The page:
Comic Book Guy is the walking embodiment of the negative online fan, handing down scathing judgements of pop culture from his message board throne.

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And, as it turns out, Comic Book Guy is a Real Guy.  (Or perhaps, Real Guys.)

Longtime scribe Mike Reiss admits that Simpsons showrunners would dutifully check online message boards to gauge fan reactions to recent episodes. A site called nohomers.net (still up in all of its message board glory!) turned out to be the source of Comic Book Guy’s most famous catchphrase.  

“Every Sunday, minutes after The Simpsons aired, some “fan” would post, ‘Worst episode ever,’” says Reiss in his book Springfield Confidential. “After weeks of this, someone posted at 8:15 P.M., ‘I’m halfway through tonight’s show, but I can already tell it’s the Worst Episode Ever!’ Then, one Tuesday night, someone posted, ‘I just saw the promo for next Sunday’s Simpsons, and it clearly will be the Worst Episode Ever.’”

If you can’t beat ‘em, join ‘em -- Simpsons writers took the online criticism and turned it into a classic comic punchline. 

Simpsons writers aren’t the only ones who look to fans to influence their show. When he was producing Community, Dan Harmon confessed to creating scenes specifically for fans to turn into GIFs. 

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Online discussions and blogs “could have been looked at as an erosion of the television medium,” says Harmon. “But I think it's a way to keep these characters alive and give them more dimension.”

As for the Simpsons?  Here are three more ways fans have influenced the show:

Jerk-Ass Homer Syndrome

Why did Simpsons showrunners go through the pain of studying message boards, especially when some fans were calling for those producers to “die in a car crash”? Because, Reiss says, sometimes the fans get it right.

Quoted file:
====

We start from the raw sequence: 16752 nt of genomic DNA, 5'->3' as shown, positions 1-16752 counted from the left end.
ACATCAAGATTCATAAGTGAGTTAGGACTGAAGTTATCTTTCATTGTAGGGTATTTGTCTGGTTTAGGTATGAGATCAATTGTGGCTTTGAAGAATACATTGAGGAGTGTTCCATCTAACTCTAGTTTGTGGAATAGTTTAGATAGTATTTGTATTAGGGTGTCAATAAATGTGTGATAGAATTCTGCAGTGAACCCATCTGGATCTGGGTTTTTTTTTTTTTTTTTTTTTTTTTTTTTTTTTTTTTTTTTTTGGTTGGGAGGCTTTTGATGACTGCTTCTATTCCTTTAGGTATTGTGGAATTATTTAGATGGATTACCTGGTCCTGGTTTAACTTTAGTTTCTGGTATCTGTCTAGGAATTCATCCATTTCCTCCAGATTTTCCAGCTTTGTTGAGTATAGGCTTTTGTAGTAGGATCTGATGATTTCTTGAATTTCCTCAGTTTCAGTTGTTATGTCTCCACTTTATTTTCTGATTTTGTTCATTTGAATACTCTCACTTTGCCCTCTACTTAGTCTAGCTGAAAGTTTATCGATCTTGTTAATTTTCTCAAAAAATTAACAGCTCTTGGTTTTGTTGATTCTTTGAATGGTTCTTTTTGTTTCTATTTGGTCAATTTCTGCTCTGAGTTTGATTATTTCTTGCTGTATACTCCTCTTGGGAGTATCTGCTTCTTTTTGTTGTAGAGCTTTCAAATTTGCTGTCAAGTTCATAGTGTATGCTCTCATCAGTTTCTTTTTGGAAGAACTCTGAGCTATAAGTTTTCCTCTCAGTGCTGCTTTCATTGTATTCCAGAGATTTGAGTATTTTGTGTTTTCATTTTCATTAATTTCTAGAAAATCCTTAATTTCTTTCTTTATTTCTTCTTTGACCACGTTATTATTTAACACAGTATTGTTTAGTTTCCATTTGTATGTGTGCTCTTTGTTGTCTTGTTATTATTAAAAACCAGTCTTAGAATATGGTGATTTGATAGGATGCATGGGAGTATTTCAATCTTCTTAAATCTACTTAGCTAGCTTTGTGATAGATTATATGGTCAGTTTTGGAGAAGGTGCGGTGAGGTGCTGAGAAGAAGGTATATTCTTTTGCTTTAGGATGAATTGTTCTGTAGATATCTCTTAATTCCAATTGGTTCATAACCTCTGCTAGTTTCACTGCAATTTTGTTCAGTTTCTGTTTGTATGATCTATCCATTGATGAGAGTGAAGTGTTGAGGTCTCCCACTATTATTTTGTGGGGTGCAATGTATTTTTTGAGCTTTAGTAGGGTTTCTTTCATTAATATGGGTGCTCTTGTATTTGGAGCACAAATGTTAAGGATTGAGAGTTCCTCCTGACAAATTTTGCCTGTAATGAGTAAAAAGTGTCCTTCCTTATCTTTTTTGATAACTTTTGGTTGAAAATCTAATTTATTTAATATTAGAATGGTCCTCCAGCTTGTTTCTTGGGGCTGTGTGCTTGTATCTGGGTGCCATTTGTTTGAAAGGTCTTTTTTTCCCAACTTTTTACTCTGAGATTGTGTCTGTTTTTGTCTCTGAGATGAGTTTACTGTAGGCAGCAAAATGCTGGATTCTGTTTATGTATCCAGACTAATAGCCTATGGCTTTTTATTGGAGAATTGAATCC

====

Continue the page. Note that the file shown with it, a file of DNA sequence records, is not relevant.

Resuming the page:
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One example that fans were especially sensitive to was “a syndrome they call Jerk-Ass Homer.”  Essentially, those are episodes when Homer is written as too mean.  The writers listened and steered Homer more into obtuseness rather than out-and-out vindictiveness. 

Sideline Characters Become Stars

Reiss used to regularly go out and give talks that he called “The Simpsons Backstage Tour.” (Inside joke: there is no backstage at an animated show.)

One surprise he got on the road was when he asked fans for their favorite characters. Surprisingly, “I often don’t hear them say Bart or Homer. I hear Duffman and Disco Stu instead.”

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Surprising because both were originally designed as one-shot characters.  Disco Stu was simply a pun/typo on a denim jacket. (The rhinestones were supposed to spell out Disco Stud.) 

“But because of this feedback,” says Reiss, “we’ve featured them both on the show many times since." 

The Resurrection of Ralph Wiggum

”I’ll admit it,” confesses Reiss, “around season 4 we were getting tired of the little weirdo.”

Writers believed that lines that once felt inspired -- “My cat’s breath smells like cat food” -- were now getting formulaic. The writers' solution?  They simply stopped writing Ralph into the show, limiting his appearances to once or twice a season.  

“But when I visited college campuses, I observed how he was the most imitated and most quoted of all our characters,” says Reiss. “When I told the other writers about this, they brought Ralph back from exile.”

Somehow ten years later, the nearly departed Ralph is the character you see opening The Simpsons Movie, taking in money like the comedy vending machine he is.

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